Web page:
Note: in the current version you must move to another segment for the translation to ultimately be generated in the project's TMX or out to a document. Not doing so and quitting the application will result in loss of any translation made for the active segment. This will be fixed in a future version.
To access other document segments, other than in a strictly forward sequential order, simply click on a segment anywhere in the editor to make it the active one, use the Previous Segment, Next Segment, Next Untranslated Segment, or Go to Segment functions under the Segments menu. Access segments in other documents by selecting another document in the Documents View, using the Previous Document or Next Document functions under the Documents menu, or using the Go to Segment feature for a segment number that is out of range of the current document in view.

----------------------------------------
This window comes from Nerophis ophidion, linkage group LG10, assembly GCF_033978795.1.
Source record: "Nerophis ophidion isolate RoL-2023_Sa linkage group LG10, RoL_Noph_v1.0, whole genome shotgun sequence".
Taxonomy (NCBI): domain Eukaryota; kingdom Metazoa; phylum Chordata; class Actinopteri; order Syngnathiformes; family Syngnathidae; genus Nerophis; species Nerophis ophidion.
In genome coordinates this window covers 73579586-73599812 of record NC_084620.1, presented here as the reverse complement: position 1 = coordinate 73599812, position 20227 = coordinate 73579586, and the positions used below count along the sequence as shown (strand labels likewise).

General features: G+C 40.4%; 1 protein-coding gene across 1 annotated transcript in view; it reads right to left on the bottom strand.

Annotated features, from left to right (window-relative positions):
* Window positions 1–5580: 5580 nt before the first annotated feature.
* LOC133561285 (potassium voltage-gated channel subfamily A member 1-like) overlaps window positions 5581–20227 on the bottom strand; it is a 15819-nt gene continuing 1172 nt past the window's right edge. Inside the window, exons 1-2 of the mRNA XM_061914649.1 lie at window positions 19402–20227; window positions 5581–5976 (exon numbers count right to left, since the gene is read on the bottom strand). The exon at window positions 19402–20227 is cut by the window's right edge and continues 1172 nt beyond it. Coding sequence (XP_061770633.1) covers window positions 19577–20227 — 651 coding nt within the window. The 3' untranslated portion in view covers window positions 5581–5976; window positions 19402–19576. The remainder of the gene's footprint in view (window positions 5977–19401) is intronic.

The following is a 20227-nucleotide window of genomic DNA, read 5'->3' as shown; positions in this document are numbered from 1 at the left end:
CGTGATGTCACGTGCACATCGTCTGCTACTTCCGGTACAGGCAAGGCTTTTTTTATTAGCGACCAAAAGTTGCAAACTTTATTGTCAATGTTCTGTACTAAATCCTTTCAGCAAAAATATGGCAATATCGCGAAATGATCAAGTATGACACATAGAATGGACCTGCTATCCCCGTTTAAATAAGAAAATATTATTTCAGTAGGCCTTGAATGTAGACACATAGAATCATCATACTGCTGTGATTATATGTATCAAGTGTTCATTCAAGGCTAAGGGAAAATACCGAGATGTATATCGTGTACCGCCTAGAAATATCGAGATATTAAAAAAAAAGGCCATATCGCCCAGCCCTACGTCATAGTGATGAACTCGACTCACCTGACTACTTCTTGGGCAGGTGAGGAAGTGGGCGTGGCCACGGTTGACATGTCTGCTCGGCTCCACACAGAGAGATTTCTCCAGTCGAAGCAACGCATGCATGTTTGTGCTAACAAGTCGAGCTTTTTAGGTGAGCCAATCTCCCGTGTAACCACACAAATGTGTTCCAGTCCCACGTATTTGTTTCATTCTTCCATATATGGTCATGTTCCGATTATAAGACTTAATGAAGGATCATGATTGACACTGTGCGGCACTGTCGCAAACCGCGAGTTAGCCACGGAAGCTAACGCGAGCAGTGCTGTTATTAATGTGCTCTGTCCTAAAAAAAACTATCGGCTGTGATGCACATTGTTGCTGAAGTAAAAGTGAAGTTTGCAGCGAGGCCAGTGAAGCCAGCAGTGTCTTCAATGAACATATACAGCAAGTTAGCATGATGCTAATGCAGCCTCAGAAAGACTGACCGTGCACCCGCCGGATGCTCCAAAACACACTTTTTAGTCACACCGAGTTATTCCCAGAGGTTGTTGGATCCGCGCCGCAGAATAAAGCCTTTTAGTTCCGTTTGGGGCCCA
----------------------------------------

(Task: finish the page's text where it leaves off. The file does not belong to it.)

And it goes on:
This is the most basic functionality of the editor. It by no means shows the full functionality, that encompasses the simple operations described here and those contributed by the translation memory integrated into OmegaT+.
All the editing functions provided can be applied to the active segment’s translation text, but only a few can be used on the active segment's original text since it is not editable. Only the current segment can be edited at any particular instance. Text outside the active one can otherwise be selected, copied, or pasted. Typical mouse operations, cursor keys, cursor key shortcuts, and shortcuts (copy, cut, and paste) are supported. Specific functionality can vary between some operating systems.
Undo and Redo actions are possible using <Ctrl-Z> and <Ctrl-Alt-Z>, respectively (Mac OS X: the <Command> key is usually used in place of <Ctrl>, but note that there are more differences than this when it comes to keyboard shortcuts. The exact shortcuts are shown in the applications menus).